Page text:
The Law Alumni Association congratulates the following members of the Duke Law community for their career accomplishments, service, and dedication to Duke Law.
Valerie T. Broadie ’79
Established in 1985, the Charles S. Murphy Award honors a graduate's commitment to the common good through his or her service to the community or dedication to education. The award is named for the late Charles S. Murphy T'31, L'34, who held positions in the administrations of Presidents Truman, Kennedy, and Johnson and served on the Board of Visitors of Duke Law School and as a Duke University Trustee.
Valerie Thompson Broadie came to Duke Law School in 1976 after working two years as a social worker in Pennsylvania. Helping people and making the world a better place have been her goals since she was a teenager. A child of the Sixties, she came to the Law School not necessarily intending to practice law but to learn ways to more effectively right the wrongs she saw impacting the young people and families with whom she had worked in the Norristown Area School District and as a part-time social worker at Planned Parenthood.
Since graduating from Duke, Broadie has served as economic development coordinator for the City of Winston-Salem, N.C. and – for the past 30 years – as a fundraising professional at the University of Pennsylvania (her undergraduate alma mater), the University of Maryland College Park, Howard University, Penn Medical Center, and Children’s National Medical Center. Putting her diverse fundraising experience and expertise to work, Broadie established her own fundraising consulting practice in 2005, “Valerie T. Broadie, Fundraising Counsel,” which she operated for two years before joining the Washington, D.C. office of Campbell & Company, a national fundraising consulting firm based in Chicago, as a senior consultant. In January 2013, after nearly four years as director of development at the NAACP Legal Defense and Educational Fund, Inc., in New York, she joined the senior leadership team at Planned Parenthood of Metropolitan Washington (PPMW) as its chief development officer.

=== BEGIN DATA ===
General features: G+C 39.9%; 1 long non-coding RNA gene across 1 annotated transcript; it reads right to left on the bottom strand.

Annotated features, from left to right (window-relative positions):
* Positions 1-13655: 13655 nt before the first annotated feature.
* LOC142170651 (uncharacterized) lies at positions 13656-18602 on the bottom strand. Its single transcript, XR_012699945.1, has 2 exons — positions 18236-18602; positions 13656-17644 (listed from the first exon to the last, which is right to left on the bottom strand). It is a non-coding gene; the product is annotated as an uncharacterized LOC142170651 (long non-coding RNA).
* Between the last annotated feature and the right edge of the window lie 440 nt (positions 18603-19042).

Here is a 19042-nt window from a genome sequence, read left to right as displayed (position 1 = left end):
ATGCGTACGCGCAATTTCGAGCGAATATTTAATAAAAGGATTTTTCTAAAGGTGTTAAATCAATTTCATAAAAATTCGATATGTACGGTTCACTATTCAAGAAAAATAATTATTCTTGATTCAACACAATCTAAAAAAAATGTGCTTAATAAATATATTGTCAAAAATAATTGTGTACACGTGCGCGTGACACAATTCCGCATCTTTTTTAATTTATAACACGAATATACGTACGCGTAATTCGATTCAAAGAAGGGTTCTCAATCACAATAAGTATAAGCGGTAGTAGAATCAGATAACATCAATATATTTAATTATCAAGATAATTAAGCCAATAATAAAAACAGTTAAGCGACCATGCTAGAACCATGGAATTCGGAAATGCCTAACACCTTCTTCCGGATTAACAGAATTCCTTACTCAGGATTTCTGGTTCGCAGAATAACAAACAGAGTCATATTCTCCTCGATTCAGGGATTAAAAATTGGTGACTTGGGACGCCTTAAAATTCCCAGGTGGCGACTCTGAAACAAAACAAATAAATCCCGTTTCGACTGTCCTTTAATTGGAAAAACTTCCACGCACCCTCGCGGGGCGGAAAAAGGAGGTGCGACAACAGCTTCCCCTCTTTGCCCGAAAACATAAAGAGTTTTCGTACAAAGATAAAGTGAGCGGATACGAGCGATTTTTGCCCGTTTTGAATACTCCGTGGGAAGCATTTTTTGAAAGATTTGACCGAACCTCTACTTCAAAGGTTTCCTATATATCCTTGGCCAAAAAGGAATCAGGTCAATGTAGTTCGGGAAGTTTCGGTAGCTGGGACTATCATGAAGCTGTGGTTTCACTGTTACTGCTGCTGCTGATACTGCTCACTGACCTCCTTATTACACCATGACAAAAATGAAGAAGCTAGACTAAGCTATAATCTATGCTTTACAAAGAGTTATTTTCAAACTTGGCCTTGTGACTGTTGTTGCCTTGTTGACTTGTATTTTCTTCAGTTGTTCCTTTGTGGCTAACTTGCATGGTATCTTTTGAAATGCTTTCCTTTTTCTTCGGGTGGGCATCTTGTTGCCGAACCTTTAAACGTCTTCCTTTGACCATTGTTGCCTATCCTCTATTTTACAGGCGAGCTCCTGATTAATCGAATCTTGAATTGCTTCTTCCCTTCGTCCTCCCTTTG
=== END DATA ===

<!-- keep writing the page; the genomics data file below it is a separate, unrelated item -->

Broadie has been an enthusiastic volunteer at Duke Law School since first accepting Dean Paul Carrington’s invitation, in 1984, to join the Dean’s Advisory Council. She has served as president of the Law Alumni Association, on the Board of Visitors, and as co-chair of her Law Class Reunion Committee. In 2012 and 2013 Broadie was a panelist at the Business Law Society’s Annual ESQ Career conference and conducted mock interviews with 1Ls at the request of the Career Center. At the invitation of former Duke University President Nannerl Keohane, Broadie served, for a number of years, on the Women’s Studies Advisory Council. She currently is a member of the Executive Committee of the Duke Women’s Forum in Washington, D.C.
Broadie also has served as a board member, speaker and volunteer for the Association of Fundraising Professionals (AFP), Council for Advancement and Support of Education (CASE), National Capital Gift Planning Council, Washington Area Women’s Foundation and the Association of American Medical Colleges (AAMC). She currently serves on the Board and chairs the Development Committee of the Audubon Naturalist Society in Chevy Chase, Maryland. Broadie lives with her children, Kristina T’10 and Sean, in Silver Spring, Maryland.
David L. Lange
The A. Kenneth Pye Award honors a member of the Duke Law community whose work in education reflects former Dean A. Kenneth Pye’s life and ideals. Pye is remembered for his personal integrity and vigorous intellect as well as his sensitivity to the needs of individual students and the great compassion with which he assisted those who might have otherwise faltered.